SHOZA, Burundi – This has been a phenomenally busy year for the UN refugee agency in Burundi, with almost 100,000 refugees returning home and stepped up support aimed at easing their reintegration in the small landlocked country after years of exile.
Some 94,000 refugees have returned to Burundi since January, more than in any other year since UNHCR launched its voluntary assisted repatriation programme in 2002. Most have come back from Tanzania, which is in the process of consolidating and closing refugee camps along the Burundian border.
Although the general situation has improved in Burundi over the years, the returnees face considerable challenges with reintegration. But UNHCR has been able to give many of them a leg up over the past year thanks to funding from various donors, including the European Union (EU).
Thanks to support from the EU`s European Development Fund, UNHCR has handed over more than 6,000 additional shelter kits to returnees and strengthened programmes aimed at monitoring their welfare and resolving problems over land, a serious issue in a country with limited space.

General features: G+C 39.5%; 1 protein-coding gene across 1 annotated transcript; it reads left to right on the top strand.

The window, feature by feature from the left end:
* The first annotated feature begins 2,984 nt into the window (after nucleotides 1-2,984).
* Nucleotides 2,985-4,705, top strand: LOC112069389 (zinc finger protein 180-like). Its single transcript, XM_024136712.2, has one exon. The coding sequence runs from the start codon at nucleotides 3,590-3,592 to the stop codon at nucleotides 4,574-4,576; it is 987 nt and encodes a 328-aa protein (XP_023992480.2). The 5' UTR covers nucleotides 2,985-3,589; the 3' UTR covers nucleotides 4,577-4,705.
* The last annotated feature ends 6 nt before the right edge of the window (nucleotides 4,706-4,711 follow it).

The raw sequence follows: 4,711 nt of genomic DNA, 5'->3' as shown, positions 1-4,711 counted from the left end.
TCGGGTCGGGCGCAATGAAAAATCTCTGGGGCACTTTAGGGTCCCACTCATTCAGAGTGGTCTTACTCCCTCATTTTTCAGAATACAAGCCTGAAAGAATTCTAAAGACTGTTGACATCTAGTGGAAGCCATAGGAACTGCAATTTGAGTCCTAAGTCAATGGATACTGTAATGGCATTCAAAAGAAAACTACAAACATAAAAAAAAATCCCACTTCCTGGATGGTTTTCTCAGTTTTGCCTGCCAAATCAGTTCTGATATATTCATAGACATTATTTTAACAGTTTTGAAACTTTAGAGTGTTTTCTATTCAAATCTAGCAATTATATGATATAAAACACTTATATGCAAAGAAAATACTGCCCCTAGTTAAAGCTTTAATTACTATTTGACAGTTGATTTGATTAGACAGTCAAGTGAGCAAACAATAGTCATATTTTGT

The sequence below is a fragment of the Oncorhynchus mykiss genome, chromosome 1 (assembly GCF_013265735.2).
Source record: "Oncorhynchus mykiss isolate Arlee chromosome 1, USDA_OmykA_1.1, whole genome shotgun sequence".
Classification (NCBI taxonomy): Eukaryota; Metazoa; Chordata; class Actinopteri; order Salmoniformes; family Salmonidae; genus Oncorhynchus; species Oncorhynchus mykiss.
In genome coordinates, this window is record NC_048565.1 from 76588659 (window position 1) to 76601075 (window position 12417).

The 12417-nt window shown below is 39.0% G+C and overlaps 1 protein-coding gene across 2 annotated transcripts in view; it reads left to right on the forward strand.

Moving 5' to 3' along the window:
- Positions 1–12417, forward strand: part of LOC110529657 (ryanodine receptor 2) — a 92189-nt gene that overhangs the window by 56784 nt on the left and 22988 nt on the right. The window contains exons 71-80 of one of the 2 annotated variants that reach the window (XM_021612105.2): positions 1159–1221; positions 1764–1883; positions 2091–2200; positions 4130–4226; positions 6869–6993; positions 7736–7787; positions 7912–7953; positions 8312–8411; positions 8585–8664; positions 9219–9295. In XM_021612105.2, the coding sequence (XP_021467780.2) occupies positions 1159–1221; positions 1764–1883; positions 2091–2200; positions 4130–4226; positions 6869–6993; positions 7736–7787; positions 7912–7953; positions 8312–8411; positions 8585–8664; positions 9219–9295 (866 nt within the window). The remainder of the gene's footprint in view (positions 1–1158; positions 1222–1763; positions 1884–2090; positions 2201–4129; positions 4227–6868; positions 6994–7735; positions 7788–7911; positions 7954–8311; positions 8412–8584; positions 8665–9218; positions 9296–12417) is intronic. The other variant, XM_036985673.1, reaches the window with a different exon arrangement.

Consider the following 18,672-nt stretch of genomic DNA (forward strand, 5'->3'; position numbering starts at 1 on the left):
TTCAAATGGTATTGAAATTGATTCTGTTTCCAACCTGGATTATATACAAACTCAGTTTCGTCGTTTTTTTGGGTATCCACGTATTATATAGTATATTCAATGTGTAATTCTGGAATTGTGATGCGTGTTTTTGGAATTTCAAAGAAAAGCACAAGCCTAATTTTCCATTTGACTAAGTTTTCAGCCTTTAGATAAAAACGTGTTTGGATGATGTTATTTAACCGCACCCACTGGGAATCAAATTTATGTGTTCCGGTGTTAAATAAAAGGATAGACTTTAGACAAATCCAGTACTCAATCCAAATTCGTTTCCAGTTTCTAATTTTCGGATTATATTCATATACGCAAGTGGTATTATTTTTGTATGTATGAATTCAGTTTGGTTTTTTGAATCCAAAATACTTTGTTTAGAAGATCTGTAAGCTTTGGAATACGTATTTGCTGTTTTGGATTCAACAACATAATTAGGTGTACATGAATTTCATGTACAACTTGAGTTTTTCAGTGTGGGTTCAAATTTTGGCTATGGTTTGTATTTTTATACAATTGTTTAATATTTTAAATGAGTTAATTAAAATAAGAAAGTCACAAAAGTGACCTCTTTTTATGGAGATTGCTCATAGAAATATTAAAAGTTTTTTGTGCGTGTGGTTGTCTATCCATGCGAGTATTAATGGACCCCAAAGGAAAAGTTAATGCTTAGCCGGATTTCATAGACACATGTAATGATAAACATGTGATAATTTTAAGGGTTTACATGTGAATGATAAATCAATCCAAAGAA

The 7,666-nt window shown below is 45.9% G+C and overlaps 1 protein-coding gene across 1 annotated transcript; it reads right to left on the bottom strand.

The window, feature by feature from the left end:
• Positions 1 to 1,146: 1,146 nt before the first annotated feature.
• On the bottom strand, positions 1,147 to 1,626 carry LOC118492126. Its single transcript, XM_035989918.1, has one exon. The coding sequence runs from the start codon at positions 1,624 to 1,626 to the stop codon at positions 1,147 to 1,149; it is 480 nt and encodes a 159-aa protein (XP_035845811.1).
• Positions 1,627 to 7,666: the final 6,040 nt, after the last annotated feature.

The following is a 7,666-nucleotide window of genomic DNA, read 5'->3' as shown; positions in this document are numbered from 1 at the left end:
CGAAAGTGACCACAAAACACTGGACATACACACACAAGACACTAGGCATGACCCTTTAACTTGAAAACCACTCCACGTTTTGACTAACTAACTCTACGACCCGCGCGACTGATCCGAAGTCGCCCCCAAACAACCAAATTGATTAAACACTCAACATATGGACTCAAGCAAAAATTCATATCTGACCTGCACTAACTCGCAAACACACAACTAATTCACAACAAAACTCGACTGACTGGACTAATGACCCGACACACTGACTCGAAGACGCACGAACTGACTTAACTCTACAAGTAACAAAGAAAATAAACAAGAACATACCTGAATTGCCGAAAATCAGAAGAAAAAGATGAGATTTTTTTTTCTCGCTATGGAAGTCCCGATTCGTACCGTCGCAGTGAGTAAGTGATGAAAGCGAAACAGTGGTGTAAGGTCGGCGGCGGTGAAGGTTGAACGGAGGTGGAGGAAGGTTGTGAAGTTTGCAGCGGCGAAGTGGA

The impact of the aid was visible during a recent visit by European Commission representatives to the Shoza community in north-eastern Burundi. Cheers went up as a house built from one of the shelter kits was handed over to a family of seven, who returned a few months back after 13 years in a Tanzanian camp.
"Our situation here in Burundi was really precarious. We lived in a hut which I had built and covered with plastic sheeting, but it was far too small. Our children did not have enough space to sleep," said the family patriarch, 35-year-old Josaphat Ndimurwanko. With the building materials provided under the UNHCR project, he built a small brick house with a corrugated iron roof. "Now the children are well and healthy," a smiling Ndimurwanko added.